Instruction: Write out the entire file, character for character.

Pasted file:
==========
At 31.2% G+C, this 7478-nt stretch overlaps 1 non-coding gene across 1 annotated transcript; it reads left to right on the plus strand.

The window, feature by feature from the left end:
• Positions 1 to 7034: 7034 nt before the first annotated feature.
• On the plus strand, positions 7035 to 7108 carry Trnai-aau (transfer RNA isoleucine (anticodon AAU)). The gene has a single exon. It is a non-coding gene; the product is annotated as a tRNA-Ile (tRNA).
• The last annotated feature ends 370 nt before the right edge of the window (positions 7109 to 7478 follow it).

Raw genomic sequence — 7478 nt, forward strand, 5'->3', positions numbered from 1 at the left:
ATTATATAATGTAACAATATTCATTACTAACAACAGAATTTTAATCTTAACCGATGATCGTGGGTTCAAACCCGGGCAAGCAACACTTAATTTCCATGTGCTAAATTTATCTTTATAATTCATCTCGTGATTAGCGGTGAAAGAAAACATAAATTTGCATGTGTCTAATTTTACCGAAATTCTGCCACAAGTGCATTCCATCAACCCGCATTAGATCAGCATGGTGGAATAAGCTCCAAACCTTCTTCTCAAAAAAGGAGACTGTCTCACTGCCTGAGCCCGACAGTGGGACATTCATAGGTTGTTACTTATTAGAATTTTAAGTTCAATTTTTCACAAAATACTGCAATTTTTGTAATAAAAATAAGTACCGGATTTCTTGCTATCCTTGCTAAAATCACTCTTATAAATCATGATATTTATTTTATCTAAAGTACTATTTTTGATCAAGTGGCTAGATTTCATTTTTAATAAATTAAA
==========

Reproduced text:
At 31.2% G+C, this 7478-nt stretch overlaps 1 non-coding gene across 1 annotated transcript; it reads left to right on the plus strand.

The window, feature by feature from the left end:
• Positions 1 to 7034: 7034 nt before the first annotated feature.
• On the plus strand, positions 7035 to 7108 carry Trnai-aau (transfer RNA isoleucine (anticodon AAU)). The gene has a single exon. It is a non-coding gene; the product is annotated as a tRNA-Ile (tRNA).
• The last annotated feature ends 370 nt before the right edge of the window (positions 7109 to 7478 follow it).

Raw genomic sequence — 7478 nt, forward strand, 5'->3', positions numbered from 1 at the left:
ATTATATAATGTAACAATATTCATTACTAACAACAGAATTTTAATCTTAACCGATGATCGTGGGTTCAAACCCGGGCAAGCAACACTTAATTTCCATGTGCTAAATTTATCTTTATAATTCATCTCGTGATTAGCGGTGAAAGAAAACATAAATTTGCATGTGTCTAATTTTACCGAAATTCTGCCACAAGTGCATTCCATCAACCCGCATTAGATCAGCATGGTGGAATAAGCTCCAAACCTTCTTCTCAAAAAAGGAGACTGTCTCACTGCCTGAGCCCGACAGTGGGACATTCATAGGTTGTTACTTATTAGAATTTTAAGTTCAATTTTTCACAAAATACTGCAATTTTTGTAATAAAAATAAGTACCGGATTTCTTGCTATCCTTGCTAAAATCACTCTTATAAATCATGATATTTATTTTATCTAAAGTACTATTTTTGATCAAGTGGCTAGATTTCATTTTTAATAAATTAAA